Many times clients fear that by going to a lawyer, they are necessarily filing a lawsuit against the other party. As a result, many are reluctant to talk to a lawyer about their personal injury case because they “don’t want to file a lawsuit.” When I explain they are not bringing a lawsuit, but instead, they are filing a “claim” against the responsible party’s insurance company (or sometimes their own company) they have trouble understanding the difference.
Usually, the first step is simply filing a claim for injury. This is purely a conversation with the insurance company. No lawsuit is filed or any official paperwork with the court. The only time you will actually file an official lawsuit is if you cannot reach a settlement agreement with the other party’s insurance company, and therefore, the only way to change the landscape is to file a lawsuit with the court. However, you need to be mentally prepared to file the lawsuit. Filing in the court system can take its toll on you and your family. It’s not a decision you should enter into lightly.
If you decide to file a lawsuit against the responsible party, formal paperwork known as the “complaint” is filed with the court. The defendant (the responsible party) then has to “answer” the complaint by filing something called the “answer” with the court. After all parties have engaged, there is a formal “discovery” process between the parties during which time each party is entitled to learn more about the other party’s position. This involves sending questions and requests to each other, all of which need to be answered under oath. There also might be depositions which are essentially formal question and answer sessions where testimony is recorded by a court reporter.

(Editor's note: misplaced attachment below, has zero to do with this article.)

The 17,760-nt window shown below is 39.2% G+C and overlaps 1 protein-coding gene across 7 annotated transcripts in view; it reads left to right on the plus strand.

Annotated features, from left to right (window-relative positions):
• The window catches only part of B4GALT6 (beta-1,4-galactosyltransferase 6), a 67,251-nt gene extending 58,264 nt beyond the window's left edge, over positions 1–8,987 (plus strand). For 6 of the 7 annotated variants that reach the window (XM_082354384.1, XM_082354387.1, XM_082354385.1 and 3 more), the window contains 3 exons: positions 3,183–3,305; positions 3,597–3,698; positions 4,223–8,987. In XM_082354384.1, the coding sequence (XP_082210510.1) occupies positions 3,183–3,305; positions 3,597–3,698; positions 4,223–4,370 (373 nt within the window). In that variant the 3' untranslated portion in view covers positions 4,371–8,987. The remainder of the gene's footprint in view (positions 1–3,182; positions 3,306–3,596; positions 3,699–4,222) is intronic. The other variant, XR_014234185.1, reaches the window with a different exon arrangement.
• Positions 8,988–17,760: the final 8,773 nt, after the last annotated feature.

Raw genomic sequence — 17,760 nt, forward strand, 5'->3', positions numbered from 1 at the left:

I try to explain to my clients that most cases resolve themselves before a formal lawsuit needs to be filed. Sometimes you need to file a lawsuit because you’re running out of time, and the statute of limitations is about to expire. Simply put, the statute of limitations is the time frame during which a lawsuit must be filed. If it expires, you cannot file a lawsuit in most cases. As of this posting, California’s statute of limitations is two years on most personal injury matters.
by Robert Mansour
Robert Mansour is a personal injury lawyer serving Santa Clarita, Valencia,